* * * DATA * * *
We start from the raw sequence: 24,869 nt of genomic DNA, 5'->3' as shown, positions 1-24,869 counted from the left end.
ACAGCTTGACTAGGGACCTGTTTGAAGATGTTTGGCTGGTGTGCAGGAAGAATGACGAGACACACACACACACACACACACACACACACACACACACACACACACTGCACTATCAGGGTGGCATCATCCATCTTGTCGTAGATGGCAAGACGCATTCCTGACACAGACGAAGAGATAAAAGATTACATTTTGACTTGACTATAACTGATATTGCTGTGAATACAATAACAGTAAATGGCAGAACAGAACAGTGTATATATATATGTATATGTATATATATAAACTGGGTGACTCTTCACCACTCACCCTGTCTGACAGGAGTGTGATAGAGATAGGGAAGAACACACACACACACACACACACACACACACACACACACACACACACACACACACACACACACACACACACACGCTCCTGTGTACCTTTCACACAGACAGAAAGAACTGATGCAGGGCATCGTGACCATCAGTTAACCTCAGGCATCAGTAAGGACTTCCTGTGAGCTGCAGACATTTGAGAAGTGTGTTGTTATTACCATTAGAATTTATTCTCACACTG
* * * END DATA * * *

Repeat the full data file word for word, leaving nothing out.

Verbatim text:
We start from the raw sequence: 24,869 nt of genomic DNA, 5'->3' as shown, positions 1-24,869 counted from the left end.
ACAGCTTGACTAGGGACCTGTTTGAAGATGTTTGGCTGGTGTGCAGGAAGAATGACGAGACACACACACACACACACACACACACACACACACACACACACACACTGCACTATCAGGGTGGCATCATCCATCTTGTCGTAGATGGCAAGACGCATTCCTGACACAGACGAAGAGATAAAAGATTACATTTTGACTTGACTATAACTGATATTGCTGTGAATACAATAACAGTAAATGGCAGAACAGAACAGTGTATATATATATGTATATGTATATATATAAACTGGGTGACTCTTCACCACTCACCCTGTCTGACAGGAGTGTGATAGAGATAGGGAAGAACACACACACACACACACACACACACACACACACACACACACACACACACACACACACACACACACACACACGCTCCTGTGTACCTTTCACACAGACAGAAAGAACTGATGCAGGGCATCGTGACCATCAGTTAACCTCAGGCATCAGTAAGGACTTCCTGTGAGCTGCAGACATTTGAGAAGTGTGTTGTTATTACCATTAGAATTTATTCTCACACTG